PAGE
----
Advertisement
Advertisement


How can I get a list of locally installed Python modules?


Question

I would like to get a list of Python modules, which are in my Python installation (UNIX server).

How can you get a list of Python modules installed in your computer?

1
1014
4/25/2018 7:15:16 PM

Accepted Answer

Solution

Do not use with pip > 10.0!

My 50 cents for getting a pip freeze-like list from a Python script:

import pip
installed_packages = pip.get_installed_distributions()
installed_packages_list = sorted(["%s==%s" % (i.key, i.version)
     for i in installed_packages])
print(installed_packages_list)

As a (too long) one liner:

sorted(["%s==%s" % (i.key, i.version) for i in pip.get_installed_distributions()])

Giving:

['behave==1.2.4', 'enum34==1.0', 'flask==0.10.1', 'itsdangerous==0.24', 
 'jinja2==2.7.2', 'jsonschema==2.3.0', 'markupsafe==0.23', 'nose==1.3.3', 
 'parse-type==0.3.4', 'parse==1.6.4', 'prettytable==0.7.2', 'requests==2.3.0',
 'six==1.6.1', 'vioozer-metadata==0.1', 'vioozer-users-server==0.1', 
 'werkzeug==0.9.4']

Scope

This solution applies to the system scope or to a virtual environment scope, and covers packages installed by setuptools, pip and (god forbid) easy_install.

My use case

I added the result of this call to my flask server, so when I call it with http://example.com/exampleServer/environment I get the list of packages installed on the server's virtualenv. It makes debugging a whole lot easier.

Caveats

I have noticed a strange behaviour of this technique - when the Python interpreter is invoked in the same directory as a setup.py file, it does not list the package installed by setup.py.

Steps to reproduce:

Create a virtual environment
$ cd /tmp
$ virtualenv test_env
New python executable in test_env/bin/python
Installing setuptools, pip...done.
$ source test_env/bin/activate
(test_env) $ 
Clone a git repo with setup.py
(test_env) $ git clone https://github.com/behave/behave.git
Cloning into 'behave'...
remote: Reusing existing pack: 4350, done.
remote: Total 4350 (delta 0), reused 0 (delta 0)
Receiving objects: 100% (4350/4350), 1.85 MiB | 418.00 KiB/s, done.
Resolving deltas: 100% (2388/2388), done.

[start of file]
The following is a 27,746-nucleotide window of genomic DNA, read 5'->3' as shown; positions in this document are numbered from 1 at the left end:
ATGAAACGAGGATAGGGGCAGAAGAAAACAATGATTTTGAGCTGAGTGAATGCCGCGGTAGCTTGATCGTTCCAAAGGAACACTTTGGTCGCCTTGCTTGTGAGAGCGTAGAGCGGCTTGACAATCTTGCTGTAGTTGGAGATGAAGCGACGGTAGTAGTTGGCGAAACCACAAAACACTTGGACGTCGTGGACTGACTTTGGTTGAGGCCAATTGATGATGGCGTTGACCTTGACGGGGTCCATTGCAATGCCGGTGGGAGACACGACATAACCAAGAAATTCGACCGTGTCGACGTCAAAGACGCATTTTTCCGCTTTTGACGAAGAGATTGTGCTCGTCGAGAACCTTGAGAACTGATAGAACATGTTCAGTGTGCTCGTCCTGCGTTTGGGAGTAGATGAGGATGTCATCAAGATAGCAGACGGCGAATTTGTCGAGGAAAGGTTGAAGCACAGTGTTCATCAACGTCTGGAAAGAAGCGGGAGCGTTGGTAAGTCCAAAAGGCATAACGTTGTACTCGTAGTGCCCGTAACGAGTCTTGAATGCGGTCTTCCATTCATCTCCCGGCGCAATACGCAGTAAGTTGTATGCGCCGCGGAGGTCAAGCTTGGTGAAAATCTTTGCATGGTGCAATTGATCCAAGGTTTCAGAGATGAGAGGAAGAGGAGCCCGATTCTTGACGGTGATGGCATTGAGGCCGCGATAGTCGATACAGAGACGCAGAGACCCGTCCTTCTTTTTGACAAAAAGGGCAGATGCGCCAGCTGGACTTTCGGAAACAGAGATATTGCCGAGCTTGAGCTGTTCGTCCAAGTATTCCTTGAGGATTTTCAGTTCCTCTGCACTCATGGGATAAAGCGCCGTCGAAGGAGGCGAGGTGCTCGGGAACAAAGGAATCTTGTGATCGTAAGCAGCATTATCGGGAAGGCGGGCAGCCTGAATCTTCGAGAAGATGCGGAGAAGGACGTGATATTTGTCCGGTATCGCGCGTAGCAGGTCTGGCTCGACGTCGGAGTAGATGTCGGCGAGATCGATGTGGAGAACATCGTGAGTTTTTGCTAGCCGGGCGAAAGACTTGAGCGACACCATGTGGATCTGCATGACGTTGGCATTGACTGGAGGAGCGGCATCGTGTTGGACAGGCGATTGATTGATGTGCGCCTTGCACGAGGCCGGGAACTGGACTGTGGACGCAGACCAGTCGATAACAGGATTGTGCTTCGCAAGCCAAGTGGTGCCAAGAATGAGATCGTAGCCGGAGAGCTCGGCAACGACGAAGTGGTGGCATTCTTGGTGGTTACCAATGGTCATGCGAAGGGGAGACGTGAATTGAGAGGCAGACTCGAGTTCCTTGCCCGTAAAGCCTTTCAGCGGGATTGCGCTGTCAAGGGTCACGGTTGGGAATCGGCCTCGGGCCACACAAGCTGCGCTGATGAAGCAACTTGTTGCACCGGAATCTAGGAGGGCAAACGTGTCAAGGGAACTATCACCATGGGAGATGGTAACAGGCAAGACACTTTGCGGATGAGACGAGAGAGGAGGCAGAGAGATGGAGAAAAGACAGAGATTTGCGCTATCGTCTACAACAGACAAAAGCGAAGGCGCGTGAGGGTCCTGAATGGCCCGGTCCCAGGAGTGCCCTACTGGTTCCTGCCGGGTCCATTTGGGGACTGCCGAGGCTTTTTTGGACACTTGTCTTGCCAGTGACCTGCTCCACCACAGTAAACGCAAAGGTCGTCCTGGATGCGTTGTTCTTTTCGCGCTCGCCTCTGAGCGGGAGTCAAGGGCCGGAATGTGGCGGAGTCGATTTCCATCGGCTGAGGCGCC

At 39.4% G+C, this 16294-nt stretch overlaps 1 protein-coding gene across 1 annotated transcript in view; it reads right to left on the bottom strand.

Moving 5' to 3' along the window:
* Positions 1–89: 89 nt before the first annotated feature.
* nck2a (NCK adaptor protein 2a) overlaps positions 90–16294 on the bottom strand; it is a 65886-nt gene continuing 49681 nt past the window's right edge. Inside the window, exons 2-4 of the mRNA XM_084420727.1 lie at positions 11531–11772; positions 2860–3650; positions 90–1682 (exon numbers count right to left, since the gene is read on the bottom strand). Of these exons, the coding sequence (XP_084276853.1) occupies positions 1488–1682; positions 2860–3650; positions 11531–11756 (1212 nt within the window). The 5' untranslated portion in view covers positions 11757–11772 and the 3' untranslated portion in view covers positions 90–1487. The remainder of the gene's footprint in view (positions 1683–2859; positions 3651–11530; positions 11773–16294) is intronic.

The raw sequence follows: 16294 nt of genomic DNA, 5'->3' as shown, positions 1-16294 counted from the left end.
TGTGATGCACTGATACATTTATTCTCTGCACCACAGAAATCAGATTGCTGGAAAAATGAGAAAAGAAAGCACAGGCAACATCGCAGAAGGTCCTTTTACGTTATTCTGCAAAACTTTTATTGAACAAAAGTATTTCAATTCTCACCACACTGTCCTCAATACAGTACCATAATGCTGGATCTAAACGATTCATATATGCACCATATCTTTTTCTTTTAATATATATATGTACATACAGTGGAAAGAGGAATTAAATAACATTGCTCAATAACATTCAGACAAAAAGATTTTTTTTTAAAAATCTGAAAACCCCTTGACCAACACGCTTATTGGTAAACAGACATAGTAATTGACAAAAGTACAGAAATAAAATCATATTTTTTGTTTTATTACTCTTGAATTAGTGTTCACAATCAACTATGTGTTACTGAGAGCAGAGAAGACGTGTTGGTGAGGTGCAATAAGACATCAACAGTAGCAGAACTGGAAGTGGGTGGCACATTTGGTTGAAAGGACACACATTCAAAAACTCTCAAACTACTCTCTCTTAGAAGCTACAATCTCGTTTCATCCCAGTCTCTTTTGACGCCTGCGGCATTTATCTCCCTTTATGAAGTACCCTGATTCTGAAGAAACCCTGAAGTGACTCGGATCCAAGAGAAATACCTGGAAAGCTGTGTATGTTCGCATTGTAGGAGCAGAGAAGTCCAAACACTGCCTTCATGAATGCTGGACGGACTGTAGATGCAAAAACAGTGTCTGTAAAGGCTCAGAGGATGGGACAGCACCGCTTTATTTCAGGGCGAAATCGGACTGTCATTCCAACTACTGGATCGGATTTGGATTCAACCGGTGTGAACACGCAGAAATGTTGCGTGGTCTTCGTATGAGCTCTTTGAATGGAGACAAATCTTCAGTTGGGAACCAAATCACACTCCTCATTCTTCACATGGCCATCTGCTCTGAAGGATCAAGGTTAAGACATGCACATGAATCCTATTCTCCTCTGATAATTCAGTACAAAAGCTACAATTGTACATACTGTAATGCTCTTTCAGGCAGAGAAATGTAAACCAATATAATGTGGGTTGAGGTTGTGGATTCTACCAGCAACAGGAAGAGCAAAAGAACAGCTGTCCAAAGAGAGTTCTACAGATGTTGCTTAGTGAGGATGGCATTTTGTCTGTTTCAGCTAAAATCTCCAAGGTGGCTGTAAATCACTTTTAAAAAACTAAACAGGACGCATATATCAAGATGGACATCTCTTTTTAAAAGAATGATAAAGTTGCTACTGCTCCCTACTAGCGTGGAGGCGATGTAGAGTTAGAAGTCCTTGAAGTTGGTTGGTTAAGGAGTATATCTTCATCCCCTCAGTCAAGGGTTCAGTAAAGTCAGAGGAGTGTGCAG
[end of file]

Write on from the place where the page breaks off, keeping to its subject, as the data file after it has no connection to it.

Checking connectivity... done.

We have behave's setup.py in /tmp/behave:

(test_env) $ ls /tmp/behave/setup.py
/tmp/behave/setup.py
Install the python package from the git repo
(test_env) $ cd /tmp/behave && pip install . 
running install
...
Installed /private/tmp/test_env/lib/python2.7/site-packages/enum34-1.0-py2.7.egg
Finished processing dependencies for behave==1.2.5a1

If we run the aforementioned solution from /tmp

>>> import pip
>>> sorted(["%s==%s" % (i.key, i.version) for i in pip.get_installed_distributions()])
['behave==1.2.5a1', 'enum34==1.0', 'parse-type==0.3.4', 'parse==1.6.4', 'six==1.6.1']
>>> import os
>>> os.getcwd()
'/private/tmp'

If we run the aforementioned solution from /tmp/behave

>>> import pip
>>> sorted(["%s==%s" % (i.key, i.version) for i in pip.get_installed_distributions()])
['enum34==1.0', 'parse-type==0.3.4', 'parse==1.6.4', 'six==1.6.1']
>>> import os
>>> os.getcwd()
'/private/tmp/behave'

behave==1.2.5a1 is missing from the second example, because the working directory contains behave's setup.py file.

I could not find any reference to this issue in the documentation. Perhaps I shall open a bug for it.

2019/07/22
619
7/22/2019 3:07:59 AM


Now, these methods I tried myself, and I got exactly what was advertised: All the modules.

Alas, really you don't care much about the stdlib, you know what you get with a python install.

Really, I want the stuff that I installed.

What actually, surprisingly, worked just fine was:

pip freeze

Which returned:

Fabric==0.9.3
apache-libcloud==0.4.0
bzr==2.3b4
distribute==0.6.14
docutils==0.7
greenlet==0.3.1
ipython==0.10.1
iterpipes==0.4
libxml2-python==2.6.21

I say "surprisingly" because the package install tool is the exact place one would expect to find this functionality, although not under the name 'freeze' but python packaging is so weird, that I am flabbergasted that this tool makes sense. Pip 0.8.2, Python 2.7.

2011/01/16

Since pip version 1.3, you've got access to:

pip list

Which seems to be syntactic sugar for "pip freeze". It will list all of the modules particular to your installation or virtualenv, along with their version numbers. Unfortunately it does not display the current version number of any module, nor does it wash your dishes or shine your shoes.

2013/07/25

  • In ipython you can type "importTab".

  • In the standard Python interpreter, you can type "help('modules')".

  • At the command-line, you can use pydoc modules.

  • In a script, call pkgutil.iter_modules().

2012/02/08

I just use this to see currently used modules:

import sys as s
s.modules.keys()

which shows all modules running on your python.

For all built-in modules use:

s.modules

Which is a dict containing all modules and import objects.

2014/01/13

In normal shell just use

pydoc modules
2013/08/23

Source: https://stackoverflow.com/questions/739993
Licensed under: CC-BY-SA with attribution
Not affiliated with: Stack Overflow
Email: [email protected]